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9 Reviews
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2 of 2 people found the following review helpful
4.0 out of 5 stars Very subversive--but I mean that in a good way.
To be perfectly honest, after reading a couple of chapters of "Polymorph", I wasn't sure I that was going to enjoy this book, because I intially found the protagonist's life-style so trite and unappealing. As she begins to search for the other polymorph, I became a little more interested, but still wasn't really blown away by it all. That is, until the...
Published on 15 Jun. 1999

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3.0 out of 5 stars Very one dimensional, considering the topic
While an intriguing idea, I thought that the character development was a bit thin. For the most part, the story survives on the interesting morphing ability of Lee. Overall, characters seemed barely motivated. Lee, the main character, gets her identity stolen. Big deal - she can be anybody she wants. Lee claims to be upset because the villian, Bonito, won't tell her about...
Published on 9 Jun. 1998


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2 of 2 people found the following review helpful
4.0 out of 5 stars Very subversive--but I mean that in a good way., 15 Jun. 1999
By A Customer
This review is from: Polymorph (Mass Market Paperback)
To be perfectly honest, after reading a couple of chapters of "Polymorph", I wasn't sure I that was going to enjoy this book, because I intially found the protagonist's life-style so trite and unappealing. As she begins to search for the other polymorph, I became a little more interested, but still wasn't really blown away by it all. That is, until the last two chapters. The way this book ends is so chilling and so subtly subversive that it redeems practically all that has gone on before. I highly recommend it, just for the unexpectedly viscious little twist at the end.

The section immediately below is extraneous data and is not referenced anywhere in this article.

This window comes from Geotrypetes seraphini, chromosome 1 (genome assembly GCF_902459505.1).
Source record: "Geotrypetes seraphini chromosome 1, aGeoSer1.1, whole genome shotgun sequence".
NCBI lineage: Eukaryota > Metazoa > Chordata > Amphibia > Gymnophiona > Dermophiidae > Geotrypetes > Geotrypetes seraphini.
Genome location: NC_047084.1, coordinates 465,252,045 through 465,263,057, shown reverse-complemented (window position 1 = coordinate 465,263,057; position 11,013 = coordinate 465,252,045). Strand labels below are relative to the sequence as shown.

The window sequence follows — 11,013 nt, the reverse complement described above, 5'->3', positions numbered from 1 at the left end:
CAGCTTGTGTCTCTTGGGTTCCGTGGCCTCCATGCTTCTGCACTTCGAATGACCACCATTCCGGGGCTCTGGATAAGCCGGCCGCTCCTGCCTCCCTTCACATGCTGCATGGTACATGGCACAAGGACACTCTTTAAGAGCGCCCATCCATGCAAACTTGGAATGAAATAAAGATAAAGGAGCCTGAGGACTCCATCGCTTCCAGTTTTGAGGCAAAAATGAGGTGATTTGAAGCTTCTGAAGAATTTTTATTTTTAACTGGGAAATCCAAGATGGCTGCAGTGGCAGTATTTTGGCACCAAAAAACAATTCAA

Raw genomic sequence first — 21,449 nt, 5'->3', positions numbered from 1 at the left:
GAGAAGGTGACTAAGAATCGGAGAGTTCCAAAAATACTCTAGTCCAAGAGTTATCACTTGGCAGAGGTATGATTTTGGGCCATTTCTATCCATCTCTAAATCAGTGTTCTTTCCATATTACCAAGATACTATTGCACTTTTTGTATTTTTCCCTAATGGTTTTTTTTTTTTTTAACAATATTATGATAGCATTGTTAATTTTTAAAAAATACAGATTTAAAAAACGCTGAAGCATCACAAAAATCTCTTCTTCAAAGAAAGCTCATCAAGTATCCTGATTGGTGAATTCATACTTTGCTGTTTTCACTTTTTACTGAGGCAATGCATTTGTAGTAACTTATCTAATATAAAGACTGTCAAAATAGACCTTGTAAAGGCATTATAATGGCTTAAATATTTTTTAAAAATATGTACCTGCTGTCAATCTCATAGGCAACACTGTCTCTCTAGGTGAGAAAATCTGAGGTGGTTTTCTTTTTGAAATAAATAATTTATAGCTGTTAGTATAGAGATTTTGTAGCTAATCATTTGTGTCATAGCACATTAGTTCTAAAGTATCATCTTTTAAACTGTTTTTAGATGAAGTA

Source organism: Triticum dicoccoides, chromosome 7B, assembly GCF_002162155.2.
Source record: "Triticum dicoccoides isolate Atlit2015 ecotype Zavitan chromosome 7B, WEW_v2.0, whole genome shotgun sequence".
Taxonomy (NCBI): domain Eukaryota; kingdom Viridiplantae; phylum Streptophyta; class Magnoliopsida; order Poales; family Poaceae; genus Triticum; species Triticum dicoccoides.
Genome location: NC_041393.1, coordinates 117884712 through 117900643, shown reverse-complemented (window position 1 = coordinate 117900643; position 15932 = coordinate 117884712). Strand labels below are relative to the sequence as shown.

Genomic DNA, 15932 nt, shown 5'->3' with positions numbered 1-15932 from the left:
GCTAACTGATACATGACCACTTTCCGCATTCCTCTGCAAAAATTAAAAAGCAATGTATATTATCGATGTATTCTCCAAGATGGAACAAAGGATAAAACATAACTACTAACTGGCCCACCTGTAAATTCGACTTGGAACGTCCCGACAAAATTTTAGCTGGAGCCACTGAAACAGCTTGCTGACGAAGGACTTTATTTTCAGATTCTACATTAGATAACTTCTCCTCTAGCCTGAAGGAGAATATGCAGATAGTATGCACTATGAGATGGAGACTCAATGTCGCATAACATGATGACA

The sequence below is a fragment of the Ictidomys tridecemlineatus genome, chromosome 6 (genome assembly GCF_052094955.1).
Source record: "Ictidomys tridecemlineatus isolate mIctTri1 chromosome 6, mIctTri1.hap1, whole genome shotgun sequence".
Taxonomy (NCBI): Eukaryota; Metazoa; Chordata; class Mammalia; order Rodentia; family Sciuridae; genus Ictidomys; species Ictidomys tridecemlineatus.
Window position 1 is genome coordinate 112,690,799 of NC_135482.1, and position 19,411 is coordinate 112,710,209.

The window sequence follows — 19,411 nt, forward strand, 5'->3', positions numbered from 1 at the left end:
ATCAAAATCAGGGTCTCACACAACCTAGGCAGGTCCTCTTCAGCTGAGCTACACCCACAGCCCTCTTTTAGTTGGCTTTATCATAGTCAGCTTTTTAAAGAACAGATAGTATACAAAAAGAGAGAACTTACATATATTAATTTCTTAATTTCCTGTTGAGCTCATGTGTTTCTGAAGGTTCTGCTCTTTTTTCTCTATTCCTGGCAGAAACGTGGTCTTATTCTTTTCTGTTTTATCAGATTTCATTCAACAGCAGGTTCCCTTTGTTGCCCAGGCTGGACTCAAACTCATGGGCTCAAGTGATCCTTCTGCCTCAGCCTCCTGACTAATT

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5.0 out of 5 stars What defines self?, 19 Nov. 1997
By A Customer
This review is from: Polymorph (Mass Market Paperback)
POLYMORPH provides a thrilling, thought-provoking narrative on the nature of self, a most welcome adjunct to the current debate on the ethics of cloning humans. The fear of human cloning stems from the belief that DNA is all--"Genes are us". However, Westerfeld's polymorphs, through their ability to change both physique and physiology, emphasize the contribution of environment, especially culture, to identity.
And what happens if you can be copied and replaced?
Two polymorphs, two hackers, a software mogul (the man Bill Gates would like to be), and his glorious girlfriend battle it out in the clubs, streets, artworld and corporate offices of a futuristic but quite feasible New York. Westerfeld's New York is wired--caffeine, adrenaline, amphetamines and morphine flow through the characters. It's also computer wired--identities can be created, lost and found in cyberspace, which the hackers manipulate much as the polymorphs manipulate their physical form.
Westerfeld's racing, racy prose will keep you turning the pages eager for more. There's a twisted car chase that must be one of the scariest literary car events since Ballard's CRASH. And, POLYMORPH gets to the crotch of the issue of gender--both men and women will find some amazing strategies to improve their sex lives! If you're looking for brains, brawn, and beauty - POLYMORPH has it all!
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5.0 out of 5 stars Great story, 9 Oct. 1997
By A Customer
This review is from: Polymorph (Mass Market Paperback)
Keep an eye on the name Scott Westerfeld. With his debut novel POLYMORPH he has created a believable future in the tradition of science fiction yet kept an almost fanciful undertone.
Lee is a shapechanger, a "polymorph" who can change her shape and gender at will. She thinks she's the only one until she discovers that the guy she met a a bar is also a polymorph. Not only that, but the man Freddie is plotting the absolute control of information technology. And only Lee can stop him. Readers should be aware this book contains implications of homosexual intercourse in more than one instance.